SPRINGFIELD -- Gov. Pat Quinn signed a bill this past week that would eliminate the type of skirmish that occurred between the Sangamon County Board and local school districts last year over what the board’s role should be if voters approve a sales tax increase for school construction.
SPRINGFIELD -- Gov. Pat Quinn signed a bill this past week that would eliminate the type of skirmish that occurred between the Sangamon County Board and local school districts last year over what the board’s role should be if voters approved a sales tax increase for school construction.
Quinn signed Senate Bill 2170, which eliminates the ability of county boards to block or reduce school construction sales tax levies. From now on, if county school districts put a referendum on the ballot, voters will have the final say, not county boards.
Sangamon County voters turned down a 1 percent sales tax increase for schools in November 2010. On the same ballot was an advisory referendum, put there by the Sangamon County Board, that asked voters if the sales tax had been approved, how involved the county board should have been in its implementation.
At the time, Sangamon County Board Chairman Andy Van Meter said the board wanted voters to tell it whether it should take into consideration other potential needs in imposing a tax, such as whether more money is needed for law enforcement or infrastructure.
Those who supported the unsuccessful push for the sales tax increase hailed Quinn’s actions.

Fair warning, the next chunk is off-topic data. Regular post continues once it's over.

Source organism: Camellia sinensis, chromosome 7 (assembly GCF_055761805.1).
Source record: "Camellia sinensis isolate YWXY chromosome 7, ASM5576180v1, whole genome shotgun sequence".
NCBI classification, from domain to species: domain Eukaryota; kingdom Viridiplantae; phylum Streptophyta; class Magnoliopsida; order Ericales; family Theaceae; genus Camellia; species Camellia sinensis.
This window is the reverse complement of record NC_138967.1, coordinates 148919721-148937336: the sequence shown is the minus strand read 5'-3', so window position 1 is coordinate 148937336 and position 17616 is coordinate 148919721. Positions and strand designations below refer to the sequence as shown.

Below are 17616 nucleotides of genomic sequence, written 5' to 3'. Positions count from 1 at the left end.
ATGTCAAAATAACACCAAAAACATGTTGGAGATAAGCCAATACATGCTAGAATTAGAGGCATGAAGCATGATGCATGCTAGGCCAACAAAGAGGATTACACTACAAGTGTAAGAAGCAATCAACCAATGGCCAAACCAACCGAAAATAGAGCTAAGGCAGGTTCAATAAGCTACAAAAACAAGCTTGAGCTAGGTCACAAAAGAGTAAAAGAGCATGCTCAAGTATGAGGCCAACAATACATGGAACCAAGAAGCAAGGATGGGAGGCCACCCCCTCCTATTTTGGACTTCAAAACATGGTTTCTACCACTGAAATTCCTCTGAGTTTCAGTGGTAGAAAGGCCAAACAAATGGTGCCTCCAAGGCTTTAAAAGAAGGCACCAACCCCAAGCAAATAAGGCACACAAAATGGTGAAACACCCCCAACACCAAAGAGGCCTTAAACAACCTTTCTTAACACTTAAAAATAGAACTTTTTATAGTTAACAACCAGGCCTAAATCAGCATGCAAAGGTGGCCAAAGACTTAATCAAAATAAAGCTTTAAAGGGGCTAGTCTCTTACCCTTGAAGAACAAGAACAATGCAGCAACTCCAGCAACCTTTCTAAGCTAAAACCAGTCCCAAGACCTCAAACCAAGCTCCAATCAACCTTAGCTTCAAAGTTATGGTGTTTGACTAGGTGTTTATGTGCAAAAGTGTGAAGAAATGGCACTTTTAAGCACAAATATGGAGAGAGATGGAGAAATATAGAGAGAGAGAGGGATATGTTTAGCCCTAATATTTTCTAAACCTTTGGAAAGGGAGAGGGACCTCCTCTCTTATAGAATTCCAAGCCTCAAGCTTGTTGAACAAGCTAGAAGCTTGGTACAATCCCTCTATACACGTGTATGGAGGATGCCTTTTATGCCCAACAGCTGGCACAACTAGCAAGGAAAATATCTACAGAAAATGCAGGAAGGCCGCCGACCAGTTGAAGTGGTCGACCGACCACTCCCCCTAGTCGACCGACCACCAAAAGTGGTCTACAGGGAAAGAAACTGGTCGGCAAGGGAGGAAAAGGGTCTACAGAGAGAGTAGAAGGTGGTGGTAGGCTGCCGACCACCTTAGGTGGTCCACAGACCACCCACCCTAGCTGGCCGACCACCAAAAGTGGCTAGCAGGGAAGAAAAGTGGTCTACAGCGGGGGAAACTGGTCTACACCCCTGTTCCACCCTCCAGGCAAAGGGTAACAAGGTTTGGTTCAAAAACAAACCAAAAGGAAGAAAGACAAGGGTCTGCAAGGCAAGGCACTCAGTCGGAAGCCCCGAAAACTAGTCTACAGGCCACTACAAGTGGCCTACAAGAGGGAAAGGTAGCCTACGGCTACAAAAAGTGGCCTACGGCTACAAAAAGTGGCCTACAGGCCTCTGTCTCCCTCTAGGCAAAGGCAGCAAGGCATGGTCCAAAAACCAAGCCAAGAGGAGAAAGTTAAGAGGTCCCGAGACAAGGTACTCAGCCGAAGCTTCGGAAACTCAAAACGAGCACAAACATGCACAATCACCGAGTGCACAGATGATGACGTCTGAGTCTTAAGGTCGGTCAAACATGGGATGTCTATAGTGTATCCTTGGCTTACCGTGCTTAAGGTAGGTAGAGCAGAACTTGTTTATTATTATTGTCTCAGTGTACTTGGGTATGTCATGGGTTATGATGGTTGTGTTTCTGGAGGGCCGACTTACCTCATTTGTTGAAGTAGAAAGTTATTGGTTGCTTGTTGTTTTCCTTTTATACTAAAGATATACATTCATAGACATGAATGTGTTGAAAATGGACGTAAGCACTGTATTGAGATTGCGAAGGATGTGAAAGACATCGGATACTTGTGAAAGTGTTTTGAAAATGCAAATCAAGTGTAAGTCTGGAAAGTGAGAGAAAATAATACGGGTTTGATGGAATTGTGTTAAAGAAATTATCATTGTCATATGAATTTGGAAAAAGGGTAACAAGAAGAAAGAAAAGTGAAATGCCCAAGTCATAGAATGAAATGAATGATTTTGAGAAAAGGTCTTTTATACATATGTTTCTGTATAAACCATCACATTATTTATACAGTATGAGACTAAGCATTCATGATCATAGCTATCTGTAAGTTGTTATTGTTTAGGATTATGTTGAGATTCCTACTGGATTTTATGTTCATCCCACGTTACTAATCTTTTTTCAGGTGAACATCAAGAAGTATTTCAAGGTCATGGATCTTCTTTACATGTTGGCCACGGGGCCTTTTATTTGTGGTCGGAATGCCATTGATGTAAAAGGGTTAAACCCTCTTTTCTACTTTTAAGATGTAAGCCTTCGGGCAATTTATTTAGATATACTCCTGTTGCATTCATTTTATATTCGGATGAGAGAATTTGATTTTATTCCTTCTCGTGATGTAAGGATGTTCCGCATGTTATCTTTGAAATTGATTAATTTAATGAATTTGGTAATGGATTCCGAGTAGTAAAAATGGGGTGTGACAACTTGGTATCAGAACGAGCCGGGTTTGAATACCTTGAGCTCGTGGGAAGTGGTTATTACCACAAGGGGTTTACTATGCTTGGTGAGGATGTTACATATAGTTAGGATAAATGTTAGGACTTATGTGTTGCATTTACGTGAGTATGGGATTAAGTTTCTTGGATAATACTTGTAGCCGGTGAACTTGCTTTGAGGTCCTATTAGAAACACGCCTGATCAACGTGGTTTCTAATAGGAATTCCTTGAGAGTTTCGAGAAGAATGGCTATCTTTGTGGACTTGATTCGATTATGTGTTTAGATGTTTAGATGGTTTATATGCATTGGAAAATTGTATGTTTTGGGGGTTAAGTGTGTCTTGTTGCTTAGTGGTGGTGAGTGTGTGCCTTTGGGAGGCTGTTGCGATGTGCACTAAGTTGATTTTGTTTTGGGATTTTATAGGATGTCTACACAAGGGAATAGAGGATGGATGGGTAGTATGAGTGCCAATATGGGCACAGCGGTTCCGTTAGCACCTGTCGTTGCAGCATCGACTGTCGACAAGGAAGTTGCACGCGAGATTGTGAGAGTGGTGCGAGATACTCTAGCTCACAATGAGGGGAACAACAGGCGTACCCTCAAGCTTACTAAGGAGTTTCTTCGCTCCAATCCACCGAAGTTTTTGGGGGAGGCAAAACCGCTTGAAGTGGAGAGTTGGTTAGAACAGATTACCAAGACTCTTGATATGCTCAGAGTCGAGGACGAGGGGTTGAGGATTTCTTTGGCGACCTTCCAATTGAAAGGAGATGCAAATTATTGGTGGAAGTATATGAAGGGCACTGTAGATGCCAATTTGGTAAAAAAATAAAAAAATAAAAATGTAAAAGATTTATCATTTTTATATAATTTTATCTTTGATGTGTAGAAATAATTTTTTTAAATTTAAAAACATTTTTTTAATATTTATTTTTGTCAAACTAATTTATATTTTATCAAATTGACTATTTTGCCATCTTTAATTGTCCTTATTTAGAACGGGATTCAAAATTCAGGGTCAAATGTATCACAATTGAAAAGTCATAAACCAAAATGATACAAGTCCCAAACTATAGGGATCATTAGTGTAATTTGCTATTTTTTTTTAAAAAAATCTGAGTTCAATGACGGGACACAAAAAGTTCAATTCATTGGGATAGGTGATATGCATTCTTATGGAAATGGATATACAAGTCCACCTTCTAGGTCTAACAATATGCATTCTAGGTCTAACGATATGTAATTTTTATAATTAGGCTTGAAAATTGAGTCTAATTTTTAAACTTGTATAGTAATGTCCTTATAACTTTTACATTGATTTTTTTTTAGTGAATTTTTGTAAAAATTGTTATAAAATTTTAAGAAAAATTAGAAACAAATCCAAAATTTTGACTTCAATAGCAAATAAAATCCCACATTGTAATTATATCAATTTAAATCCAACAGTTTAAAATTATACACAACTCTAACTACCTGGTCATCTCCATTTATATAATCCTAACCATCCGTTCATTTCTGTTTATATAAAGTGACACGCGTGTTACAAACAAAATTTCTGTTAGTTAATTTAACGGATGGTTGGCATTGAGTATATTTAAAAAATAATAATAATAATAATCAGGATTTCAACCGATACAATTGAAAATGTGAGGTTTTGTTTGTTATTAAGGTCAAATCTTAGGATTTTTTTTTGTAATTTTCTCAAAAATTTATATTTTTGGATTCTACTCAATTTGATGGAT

“There really wasn’t a reason for the county to be part of that discussion. It was between the school districts and their voters,” said Chuck Pell, a spokesman for Citizens for Sangamon County Schools, a group that campaigned for approval of the school sales tax
“It always had seemed like an unnecessary bureaucratic hurdle if the people approved the tax,” said Bill Looby, president of the Springfield School Board. “I’ve always viewed that as if that’s the will of the people that should be enough.”
But Van Meter said board members thought they were asking a reasonable question.
“We thought we took a constructive position in trying to help form a consensus about priorities in our community but I guess some powerful interests in the legislature didn't appreciate our efforts,” he said.
Chris Wetterich can be reached at (217) 788-1523.
Referendum on the ballot again?
Chuck Pell, who supported an unsuccessful effort to increase sales taxes to support Sangamon County schools, said it will be another 12 to 18 months before his group considers trying again. He said he thought the economy was a factor in voters rejecting the measure last year.
“We have to view the landscape at this moment,” he said. “Frankly, the stalled economy seems to -- based on certain indicators -- be hanging around for a little bit.
“I’m confident that at some point it (a school sales tax) might be asked for again. Is the need there? It’s almost a forgone conclusion that it is.”
Springfield School Board president Bill Looby said the Springfield School District’s infrastructure needs are still there, but nobody is talking about another referendum.
“I imagine if there are board members who want to bring it up, it will be discussed at that point,” he said. “It’s been less than a year. The needs haven’t gone away. We’re just dealing with them as best we can.”